Looking At Solar Stock Performance Matters

After writing about First Solar recently for Seeking Alpha, a commenter wrote that I should check out a company called SHEC Energy. “They have innovations that look like game changers,” the comment read.

SHEC, it turns out, is one of many companies in the Stirling Engine business.

A Stirling Engine turns any power source into mechanical work. The technology is nearly 200 years old. But some see this technology as the future of solar power.

So far SHEC has signed alliances with Giffels Associates, Clean 16 Environmental Technologies, and the University of Toronto. It has put together a management team. It has a pretty Web site and has designed a product.

Notice anything missing?

That’s right. Sales. Products. Stuff working in the field. Customers.

There are many companies like SHEC all over the “solar patch,” as I’m calling it. (If oil companies can work in the oil patch, then solar companies can work in the solar patch.) They remind me of a lot of the wildcatters who used to hang out at Texas bars back in the 1920s. They are all hat and no cattle.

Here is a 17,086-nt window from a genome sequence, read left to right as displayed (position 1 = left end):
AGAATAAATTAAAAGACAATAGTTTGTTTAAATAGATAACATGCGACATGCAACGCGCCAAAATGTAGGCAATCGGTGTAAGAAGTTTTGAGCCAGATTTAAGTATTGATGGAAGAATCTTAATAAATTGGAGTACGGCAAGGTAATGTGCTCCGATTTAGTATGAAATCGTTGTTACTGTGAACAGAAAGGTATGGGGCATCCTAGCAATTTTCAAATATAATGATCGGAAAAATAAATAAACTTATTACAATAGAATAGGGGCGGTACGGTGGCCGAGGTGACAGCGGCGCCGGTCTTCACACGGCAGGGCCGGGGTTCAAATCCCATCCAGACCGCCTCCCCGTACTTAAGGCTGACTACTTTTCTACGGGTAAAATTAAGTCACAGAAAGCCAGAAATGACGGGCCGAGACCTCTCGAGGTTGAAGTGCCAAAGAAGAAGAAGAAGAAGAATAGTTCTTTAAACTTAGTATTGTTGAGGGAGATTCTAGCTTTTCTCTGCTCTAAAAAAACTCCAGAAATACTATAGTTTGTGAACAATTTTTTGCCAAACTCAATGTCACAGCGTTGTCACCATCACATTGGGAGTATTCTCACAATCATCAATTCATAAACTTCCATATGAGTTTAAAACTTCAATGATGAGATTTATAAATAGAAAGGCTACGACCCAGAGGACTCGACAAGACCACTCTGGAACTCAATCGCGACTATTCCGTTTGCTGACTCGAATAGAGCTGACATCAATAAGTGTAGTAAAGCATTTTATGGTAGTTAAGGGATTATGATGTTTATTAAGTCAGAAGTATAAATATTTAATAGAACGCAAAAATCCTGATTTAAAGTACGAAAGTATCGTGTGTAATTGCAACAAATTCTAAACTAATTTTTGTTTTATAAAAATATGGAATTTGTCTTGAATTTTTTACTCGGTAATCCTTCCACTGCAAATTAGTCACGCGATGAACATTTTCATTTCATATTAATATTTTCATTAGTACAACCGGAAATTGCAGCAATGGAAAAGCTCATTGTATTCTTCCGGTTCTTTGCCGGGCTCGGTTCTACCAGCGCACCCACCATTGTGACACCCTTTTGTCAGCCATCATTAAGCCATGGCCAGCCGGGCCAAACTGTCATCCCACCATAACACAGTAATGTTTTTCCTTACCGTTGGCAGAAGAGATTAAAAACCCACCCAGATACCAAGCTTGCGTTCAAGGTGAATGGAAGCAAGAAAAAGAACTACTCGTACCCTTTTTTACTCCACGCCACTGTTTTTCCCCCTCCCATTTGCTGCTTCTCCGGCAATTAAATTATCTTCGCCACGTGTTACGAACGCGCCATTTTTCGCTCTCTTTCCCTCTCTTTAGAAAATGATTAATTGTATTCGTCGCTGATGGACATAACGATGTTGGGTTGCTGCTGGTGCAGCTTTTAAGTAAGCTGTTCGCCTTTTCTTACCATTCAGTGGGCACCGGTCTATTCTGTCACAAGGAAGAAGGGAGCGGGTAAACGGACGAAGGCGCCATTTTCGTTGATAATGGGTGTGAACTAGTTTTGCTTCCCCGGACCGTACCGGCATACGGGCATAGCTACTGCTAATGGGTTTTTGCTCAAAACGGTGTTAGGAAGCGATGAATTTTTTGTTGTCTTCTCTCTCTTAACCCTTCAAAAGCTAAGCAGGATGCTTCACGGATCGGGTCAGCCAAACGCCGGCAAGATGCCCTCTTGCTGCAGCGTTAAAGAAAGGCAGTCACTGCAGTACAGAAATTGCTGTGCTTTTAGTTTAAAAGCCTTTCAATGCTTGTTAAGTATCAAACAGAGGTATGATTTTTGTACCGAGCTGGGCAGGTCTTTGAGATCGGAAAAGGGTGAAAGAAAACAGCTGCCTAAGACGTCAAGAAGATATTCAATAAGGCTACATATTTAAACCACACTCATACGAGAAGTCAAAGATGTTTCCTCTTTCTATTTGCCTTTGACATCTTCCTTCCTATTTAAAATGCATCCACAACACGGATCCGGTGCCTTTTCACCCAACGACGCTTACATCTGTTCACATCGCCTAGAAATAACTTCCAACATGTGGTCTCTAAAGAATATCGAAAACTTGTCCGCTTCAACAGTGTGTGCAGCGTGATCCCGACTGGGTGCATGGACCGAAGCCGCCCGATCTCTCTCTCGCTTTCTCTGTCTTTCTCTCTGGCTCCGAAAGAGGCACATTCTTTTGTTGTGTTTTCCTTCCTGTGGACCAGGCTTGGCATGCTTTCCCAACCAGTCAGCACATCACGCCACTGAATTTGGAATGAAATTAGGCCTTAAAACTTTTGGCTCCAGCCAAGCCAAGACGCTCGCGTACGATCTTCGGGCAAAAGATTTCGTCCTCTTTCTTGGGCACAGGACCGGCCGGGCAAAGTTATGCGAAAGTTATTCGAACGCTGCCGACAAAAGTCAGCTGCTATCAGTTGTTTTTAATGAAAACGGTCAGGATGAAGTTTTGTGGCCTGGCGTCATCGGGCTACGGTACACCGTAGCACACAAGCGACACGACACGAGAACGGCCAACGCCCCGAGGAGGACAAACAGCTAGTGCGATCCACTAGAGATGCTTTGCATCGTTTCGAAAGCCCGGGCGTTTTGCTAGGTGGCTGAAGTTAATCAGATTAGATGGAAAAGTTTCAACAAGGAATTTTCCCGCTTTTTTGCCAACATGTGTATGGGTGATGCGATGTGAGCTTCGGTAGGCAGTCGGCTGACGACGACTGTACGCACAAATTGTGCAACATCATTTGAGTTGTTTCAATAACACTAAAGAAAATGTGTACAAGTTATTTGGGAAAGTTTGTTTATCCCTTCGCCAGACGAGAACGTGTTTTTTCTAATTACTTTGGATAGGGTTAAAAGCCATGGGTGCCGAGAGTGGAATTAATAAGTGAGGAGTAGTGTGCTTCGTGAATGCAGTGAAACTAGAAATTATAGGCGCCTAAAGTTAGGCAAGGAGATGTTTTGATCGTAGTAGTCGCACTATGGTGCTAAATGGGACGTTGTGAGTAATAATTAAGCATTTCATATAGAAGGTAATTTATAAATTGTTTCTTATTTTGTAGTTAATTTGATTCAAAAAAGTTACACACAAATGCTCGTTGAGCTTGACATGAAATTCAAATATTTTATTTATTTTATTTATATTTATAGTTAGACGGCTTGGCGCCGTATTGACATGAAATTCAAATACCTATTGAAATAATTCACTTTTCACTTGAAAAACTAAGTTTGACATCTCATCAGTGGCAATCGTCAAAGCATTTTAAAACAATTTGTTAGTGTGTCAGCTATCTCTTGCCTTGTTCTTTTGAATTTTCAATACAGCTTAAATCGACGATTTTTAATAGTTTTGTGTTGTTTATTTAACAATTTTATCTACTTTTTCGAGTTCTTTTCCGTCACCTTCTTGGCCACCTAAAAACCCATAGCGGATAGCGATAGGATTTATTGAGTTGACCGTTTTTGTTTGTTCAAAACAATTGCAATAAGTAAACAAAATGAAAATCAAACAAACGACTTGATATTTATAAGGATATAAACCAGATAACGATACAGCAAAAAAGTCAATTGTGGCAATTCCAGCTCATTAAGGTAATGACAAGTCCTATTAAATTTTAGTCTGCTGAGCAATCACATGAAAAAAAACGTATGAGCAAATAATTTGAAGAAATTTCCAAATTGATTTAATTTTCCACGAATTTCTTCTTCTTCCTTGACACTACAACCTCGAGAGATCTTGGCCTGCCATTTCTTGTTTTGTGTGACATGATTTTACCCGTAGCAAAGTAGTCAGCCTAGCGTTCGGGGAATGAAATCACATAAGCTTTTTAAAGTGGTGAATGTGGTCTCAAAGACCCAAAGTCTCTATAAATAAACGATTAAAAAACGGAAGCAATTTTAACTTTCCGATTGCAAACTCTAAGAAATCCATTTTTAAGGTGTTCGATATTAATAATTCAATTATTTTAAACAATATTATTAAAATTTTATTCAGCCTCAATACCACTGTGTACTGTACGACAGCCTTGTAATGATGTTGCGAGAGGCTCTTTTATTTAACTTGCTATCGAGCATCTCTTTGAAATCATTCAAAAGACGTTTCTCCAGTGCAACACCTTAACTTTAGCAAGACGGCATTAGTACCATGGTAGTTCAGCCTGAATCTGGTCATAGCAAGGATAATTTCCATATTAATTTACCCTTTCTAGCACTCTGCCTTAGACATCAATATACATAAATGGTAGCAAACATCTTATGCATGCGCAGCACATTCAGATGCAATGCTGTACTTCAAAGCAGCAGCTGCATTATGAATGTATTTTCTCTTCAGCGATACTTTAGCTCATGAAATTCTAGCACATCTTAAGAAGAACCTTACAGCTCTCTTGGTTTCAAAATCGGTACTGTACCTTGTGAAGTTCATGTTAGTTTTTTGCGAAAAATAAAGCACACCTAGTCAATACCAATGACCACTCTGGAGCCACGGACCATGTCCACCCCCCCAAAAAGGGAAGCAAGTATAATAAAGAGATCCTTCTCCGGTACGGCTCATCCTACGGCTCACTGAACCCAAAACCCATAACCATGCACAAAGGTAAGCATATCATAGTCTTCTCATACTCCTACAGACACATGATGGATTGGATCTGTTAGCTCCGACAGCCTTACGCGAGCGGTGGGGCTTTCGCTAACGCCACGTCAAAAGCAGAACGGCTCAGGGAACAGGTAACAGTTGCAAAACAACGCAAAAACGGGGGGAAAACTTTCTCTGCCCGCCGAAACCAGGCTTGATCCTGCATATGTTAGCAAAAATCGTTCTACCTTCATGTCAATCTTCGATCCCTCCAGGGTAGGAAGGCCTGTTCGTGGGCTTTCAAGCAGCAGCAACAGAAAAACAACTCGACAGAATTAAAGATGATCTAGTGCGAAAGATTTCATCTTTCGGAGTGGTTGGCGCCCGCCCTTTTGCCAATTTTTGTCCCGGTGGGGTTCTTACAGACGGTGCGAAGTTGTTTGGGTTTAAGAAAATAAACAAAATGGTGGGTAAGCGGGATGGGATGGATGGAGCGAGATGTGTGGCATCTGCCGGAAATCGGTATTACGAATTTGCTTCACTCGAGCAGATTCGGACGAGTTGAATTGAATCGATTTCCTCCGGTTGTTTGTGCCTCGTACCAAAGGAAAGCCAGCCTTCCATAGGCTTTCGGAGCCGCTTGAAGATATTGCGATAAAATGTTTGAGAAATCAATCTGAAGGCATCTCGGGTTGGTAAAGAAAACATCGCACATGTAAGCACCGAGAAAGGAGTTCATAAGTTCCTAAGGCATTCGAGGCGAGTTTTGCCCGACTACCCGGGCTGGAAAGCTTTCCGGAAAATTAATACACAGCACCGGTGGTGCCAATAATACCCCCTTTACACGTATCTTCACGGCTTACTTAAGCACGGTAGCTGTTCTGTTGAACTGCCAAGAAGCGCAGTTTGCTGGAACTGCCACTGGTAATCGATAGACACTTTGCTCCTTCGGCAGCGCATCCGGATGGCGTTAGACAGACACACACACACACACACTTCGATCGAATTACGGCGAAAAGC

Revolutionary designs and concepts are everywhere in the solar patch. Some are bound to work. Many entrepreneurs, either because they’re not getting a hearing or want to run their own shows, are going to seek non-traditional capital – penny stocks, patent license deals, publicity tools touting what can’t be shown.

It’s even possible one or more of these deals will work out, that someone will come out of nowhere with a revolutionary product that will make their early backers a fortune.

If you’re into that, enjoy yourself. I like a good technology yarn as much as the next fellow. More, in fact.

Just don’t look to John Q. Public as your primary investor. Public investors are not venture capitalists (VCs). We should not be expected to become venture capitalists.

VCs are about more than money. They’re about expertise – financial expertise, engineering expertise, management expertise, marketing expertise. They know how to evaluate promising ideas, turn the best into working products, and extract the most value possible from them. And still, they often fail.

I have too much respect for the work venture capitalists do to ever pretend to be one, by recommending investments in ideas that have yet to prove themselves in the marketplace.

Extraordinary claims demand extraordinary proof. Remember that when you read about a renewable energy “breakthrough” from some company you’ve never heard of — like SHEC Energy. Such proof may one day be forthcoming. But until you see it, hold close to your wallet.

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